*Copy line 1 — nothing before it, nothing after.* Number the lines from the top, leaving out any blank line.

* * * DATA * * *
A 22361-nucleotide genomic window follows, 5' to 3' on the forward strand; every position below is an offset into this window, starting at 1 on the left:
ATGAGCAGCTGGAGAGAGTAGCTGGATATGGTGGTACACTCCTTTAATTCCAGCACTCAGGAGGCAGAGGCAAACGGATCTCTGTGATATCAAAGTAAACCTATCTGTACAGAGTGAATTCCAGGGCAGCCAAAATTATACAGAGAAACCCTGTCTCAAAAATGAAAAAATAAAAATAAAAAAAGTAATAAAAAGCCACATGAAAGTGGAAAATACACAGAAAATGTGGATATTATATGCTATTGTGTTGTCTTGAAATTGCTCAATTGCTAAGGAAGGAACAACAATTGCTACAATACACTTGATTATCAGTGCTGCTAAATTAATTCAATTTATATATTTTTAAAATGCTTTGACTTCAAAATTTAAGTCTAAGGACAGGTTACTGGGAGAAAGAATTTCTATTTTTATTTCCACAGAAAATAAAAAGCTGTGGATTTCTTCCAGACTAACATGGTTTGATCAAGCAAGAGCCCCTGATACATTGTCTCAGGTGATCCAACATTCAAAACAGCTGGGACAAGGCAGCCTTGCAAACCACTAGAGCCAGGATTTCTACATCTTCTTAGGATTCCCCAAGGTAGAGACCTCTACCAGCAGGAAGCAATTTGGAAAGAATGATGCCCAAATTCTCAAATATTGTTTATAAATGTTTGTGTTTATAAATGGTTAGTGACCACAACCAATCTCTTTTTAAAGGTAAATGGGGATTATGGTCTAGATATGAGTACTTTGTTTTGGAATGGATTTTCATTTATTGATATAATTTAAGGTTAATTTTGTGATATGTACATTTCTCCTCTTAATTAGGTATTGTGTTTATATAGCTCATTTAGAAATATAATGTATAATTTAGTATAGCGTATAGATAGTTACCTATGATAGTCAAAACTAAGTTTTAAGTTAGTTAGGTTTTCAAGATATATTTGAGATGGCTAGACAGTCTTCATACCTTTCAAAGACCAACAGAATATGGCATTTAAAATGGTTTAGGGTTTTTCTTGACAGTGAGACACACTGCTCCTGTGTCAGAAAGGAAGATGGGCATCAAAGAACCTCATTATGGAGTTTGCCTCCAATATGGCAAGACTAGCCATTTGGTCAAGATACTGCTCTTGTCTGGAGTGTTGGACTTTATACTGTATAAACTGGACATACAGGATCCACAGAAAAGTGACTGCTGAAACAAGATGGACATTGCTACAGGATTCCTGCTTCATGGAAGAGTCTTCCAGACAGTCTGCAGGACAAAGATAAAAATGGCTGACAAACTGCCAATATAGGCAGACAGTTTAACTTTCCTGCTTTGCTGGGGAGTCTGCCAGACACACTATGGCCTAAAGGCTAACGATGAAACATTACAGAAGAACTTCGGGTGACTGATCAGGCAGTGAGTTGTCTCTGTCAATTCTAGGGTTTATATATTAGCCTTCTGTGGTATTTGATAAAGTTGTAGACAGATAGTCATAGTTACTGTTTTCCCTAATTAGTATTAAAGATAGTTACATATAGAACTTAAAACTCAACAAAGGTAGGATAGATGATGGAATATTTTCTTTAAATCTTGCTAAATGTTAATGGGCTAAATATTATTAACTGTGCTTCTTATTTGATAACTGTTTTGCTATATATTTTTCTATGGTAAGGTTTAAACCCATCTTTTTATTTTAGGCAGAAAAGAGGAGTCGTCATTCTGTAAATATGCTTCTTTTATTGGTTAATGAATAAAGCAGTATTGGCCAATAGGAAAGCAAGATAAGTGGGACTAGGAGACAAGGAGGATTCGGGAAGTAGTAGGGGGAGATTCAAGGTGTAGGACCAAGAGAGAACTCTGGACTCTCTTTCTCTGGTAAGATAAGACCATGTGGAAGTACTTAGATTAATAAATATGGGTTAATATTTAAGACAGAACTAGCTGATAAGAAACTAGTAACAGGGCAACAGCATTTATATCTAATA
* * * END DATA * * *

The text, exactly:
A 22361-nucleotide genomic window follows, 5' to 3' on the forward strand; every position below is an offset into this window, starting at 1 on the left: